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August 28, 2011

NWS: Storm surge no longer a worry

Now that Irene has gone by us, and winds have swung around to the west northwest, the danger of damaging storm surge from Hurricane Irene - to the extent it ever was a real worry - is past, according to the National Weather Service. 

"I would venture to say, yeah, for Baltimore Harbor and the Western Shore ... [storm surge] will not be too much of an issue now," said meteorologist Kevin Witt, at the weather service's regional forecast office in Sterling, Va.

Tides at AnnapolisAlthough city officials and many regular folks worried that Hurricane Irene might deliver the kind of destructive, 8 or 9-foot storm in the Upper Chesapeake we all remember from Tropical Storm Isabel in 2003, a big surge was never in the forecasts for this region. Unless your property is vulnerable to flooding caused by rain, most of the sandbags deployed Saturday probably were wasted.

That's because Irene tracked well east of the bay. That meant the wind out of the south, on the cyclone's east side, was blowing over the ocean, not up the bay. Isabel, by contrast, passed to the west of the bay, putting the south winds directly onto the Chesapeake, driving water north and into the bay's creeks and rivers.

Witt said there does remain some risk of high water today on the Eastern Shore of the bay, as the west or northwest winds at 30 to 35 mph slosh water toward the east.

So rather than a storm tide, Witt said, "we're looking at more of a blowout tide," where west northwest winds blow water out of the bay, producing stunted high tides and unusually low low tides. You can see the wind effects on the tide chart, above, for Annapolis. The Saturday morning high tide was more than a foot below predictions. 

The prospect is much the same for the ocean beaches, where west northwest winds will begin to calm the waters. "Later this afternoon, east coast tides and waves will be coming down," Witt said.

Posted by Frank Roylance at 9:58 AM | | Comments (4)
Categories: Hurricanes


Serious storm surge may not have been in the actual forecast, but....form late Wednesday until early Saturday, several of the more reliable models showed a track WEST of the Bay. Had that occurred, the storm surge probably would have matched or exceeded Isabel. Sand bags wasted? I don't think so. Given the cone of uncertainty while people were preparing, all of the precautions were smart. Suggesting that these were wasted efforts is only likely to discourage some people from making the right moves the next time a serious storm threatens.

I guess those models aren't that reliable afterall, huh? The efforts weren't wasted, but most models concurred on a more NNE track along the coast. A quick observation of the predicted wind directions (from NE and then NW) would easily tell anyone that surge would not be an issue.

FR REPLIES: Forecast models vary in their reliability, depending on conditions. The one that works great today, may be off the beam tomorrow. That's why forecasters look for consensus among the majority of models, disregard the outlyers, and add their own knowledge and experience. I thought the predictions for Irene turned out to be quite good, start to finish.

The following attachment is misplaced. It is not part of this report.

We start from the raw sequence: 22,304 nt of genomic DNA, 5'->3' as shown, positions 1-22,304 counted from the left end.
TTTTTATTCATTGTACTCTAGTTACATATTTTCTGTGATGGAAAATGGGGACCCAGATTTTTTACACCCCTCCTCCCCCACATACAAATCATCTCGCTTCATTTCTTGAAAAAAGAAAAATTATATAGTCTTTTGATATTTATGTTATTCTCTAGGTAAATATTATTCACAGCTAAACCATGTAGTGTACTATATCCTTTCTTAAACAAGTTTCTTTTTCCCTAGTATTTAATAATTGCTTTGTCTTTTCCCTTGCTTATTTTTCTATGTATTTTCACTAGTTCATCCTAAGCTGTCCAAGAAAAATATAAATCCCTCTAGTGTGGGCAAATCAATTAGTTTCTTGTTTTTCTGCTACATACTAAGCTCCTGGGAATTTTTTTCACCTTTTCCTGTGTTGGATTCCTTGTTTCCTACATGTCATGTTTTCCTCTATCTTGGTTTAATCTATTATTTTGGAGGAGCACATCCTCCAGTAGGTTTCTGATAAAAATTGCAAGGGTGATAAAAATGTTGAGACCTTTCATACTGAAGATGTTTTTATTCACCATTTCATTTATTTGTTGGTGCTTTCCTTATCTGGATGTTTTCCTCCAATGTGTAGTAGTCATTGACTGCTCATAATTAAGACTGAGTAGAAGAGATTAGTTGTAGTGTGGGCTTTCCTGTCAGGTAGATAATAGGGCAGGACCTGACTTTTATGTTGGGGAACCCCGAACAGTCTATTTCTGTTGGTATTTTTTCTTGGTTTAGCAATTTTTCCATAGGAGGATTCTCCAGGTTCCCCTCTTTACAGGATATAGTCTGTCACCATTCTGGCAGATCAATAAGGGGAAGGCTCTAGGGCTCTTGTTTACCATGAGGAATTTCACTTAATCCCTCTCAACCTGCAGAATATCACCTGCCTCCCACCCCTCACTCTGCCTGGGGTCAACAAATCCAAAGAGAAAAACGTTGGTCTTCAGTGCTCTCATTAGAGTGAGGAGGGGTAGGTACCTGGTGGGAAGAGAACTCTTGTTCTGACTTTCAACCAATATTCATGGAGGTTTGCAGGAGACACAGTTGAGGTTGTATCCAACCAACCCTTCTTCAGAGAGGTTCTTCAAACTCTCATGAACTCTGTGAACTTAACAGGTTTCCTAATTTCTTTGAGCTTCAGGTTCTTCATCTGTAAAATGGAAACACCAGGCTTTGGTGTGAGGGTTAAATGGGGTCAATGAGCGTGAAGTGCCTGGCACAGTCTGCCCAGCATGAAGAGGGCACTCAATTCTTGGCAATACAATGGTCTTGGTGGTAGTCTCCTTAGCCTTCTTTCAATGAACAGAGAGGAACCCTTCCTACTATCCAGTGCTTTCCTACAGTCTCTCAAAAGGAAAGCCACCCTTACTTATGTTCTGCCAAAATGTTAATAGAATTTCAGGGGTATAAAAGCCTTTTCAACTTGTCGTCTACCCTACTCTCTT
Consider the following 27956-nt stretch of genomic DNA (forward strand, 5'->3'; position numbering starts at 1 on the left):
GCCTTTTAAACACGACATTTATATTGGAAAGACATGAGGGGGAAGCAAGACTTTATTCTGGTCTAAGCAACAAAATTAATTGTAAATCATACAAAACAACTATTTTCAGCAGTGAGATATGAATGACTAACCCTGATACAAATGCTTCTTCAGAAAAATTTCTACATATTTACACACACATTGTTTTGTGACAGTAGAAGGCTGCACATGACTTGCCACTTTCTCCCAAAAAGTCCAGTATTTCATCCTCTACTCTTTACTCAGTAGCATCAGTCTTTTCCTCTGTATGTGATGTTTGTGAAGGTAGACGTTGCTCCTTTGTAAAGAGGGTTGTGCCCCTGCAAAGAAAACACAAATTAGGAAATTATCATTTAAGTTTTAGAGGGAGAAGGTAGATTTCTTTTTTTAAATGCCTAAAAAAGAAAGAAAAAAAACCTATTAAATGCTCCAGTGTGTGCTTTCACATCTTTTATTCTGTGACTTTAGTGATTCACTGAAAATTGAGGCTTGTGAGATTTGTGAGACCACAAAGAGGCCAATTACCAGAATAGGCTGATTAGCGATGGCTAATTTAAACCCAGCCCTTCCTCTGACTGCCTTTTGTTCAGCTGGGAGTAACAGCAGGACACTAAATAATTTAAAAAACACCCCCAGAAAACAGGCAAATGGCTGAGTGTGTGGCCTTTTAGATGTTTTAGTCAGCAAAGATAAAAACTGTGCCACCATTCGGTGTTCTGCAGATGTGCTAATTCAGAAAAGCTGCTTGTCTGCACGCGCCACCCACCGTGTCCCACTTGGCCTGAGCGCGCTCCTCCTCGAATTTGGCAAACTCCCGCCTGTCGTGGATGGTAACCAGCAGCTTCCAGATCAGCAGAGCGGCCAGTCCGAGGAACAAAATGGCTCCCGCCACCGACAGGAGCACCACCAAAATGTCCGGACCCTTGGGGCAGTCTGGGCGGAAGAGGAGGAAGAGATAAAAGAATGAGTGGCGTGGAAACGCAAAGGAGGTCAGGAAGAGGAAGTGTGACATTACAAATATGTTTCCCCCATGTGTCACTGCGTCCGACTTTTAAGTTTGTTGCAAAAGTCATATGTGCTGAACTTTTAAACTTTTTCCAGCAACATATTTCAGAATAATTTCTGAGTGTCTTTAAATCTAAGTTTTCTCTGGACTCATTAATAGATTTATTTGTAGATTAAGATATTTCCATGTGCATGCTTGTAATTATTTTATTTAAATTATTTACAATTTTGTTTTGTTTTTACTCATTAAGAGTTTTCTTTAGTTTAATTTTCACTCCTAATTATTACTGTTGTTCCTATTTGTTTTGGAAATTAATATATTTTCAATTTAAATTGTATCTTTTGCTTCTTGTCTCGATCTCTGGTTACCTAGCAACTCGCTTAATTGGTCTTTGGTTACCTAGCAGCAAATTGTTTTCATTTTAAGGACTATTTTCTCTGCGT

The ONLY times I saw the projected storm path going West of the Bay was when Irene was still well off Puerto Rico, before she turned away from due West. After the turn, only a couple of storm prediction softwares took the storm even close to the Bay, let alone West of the Bay.

(And off-topic, but funny - my two word 'verifier' starts with 'disasters'!)
You might be correct about predicted paths from a week ago, but not after Irene turned away from due West.

Boat US sends out four plus updates a day on approaching hurricanes, drawing primarily onNOAA data. One product shows about 10 models, and as late as Thursday night/Friday morning, several of their tracks were directly over or west of the Bay. The consensus was a track east of the coast, and this turned out to be right. But when multiple models show a western track and the forecast cone includes the
western shore during the time that you need to be pulling boats or otherwise
preparing, it makes sense to be cautious.
Frank's assessment of the process is right
on, and that's why the forecast - despite
some individual models - said " east." But when your boat or your business is vulnerable, you count the outliers too.

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About Frank Roylance
This site is the Maryland Weather archive. The current Maryland Weather blog can be found here.
Frank Roylance is a reporter for The Baltimore Sun. He came to Baltimore from New Bedford, Mass. in 1980 to join the old Evening Sun. He moved to the morning Sun when the papers merged in 1992, and has spent most of his time since covering science, including astronomy and the weather. One of The Baltimore Sun's first online Web logs, the Weather Blog debuted in October 2004. In June 2006 Frank also began writing comments on local weather and stargazing for The Baltimore Sun's print Weather Page. Frank also answers readers’ weather queries for the newspaper and the blog. Frank Roylance retired in October 2011. Maryland Weather is now being updated by members of The Baltimore Sun staff

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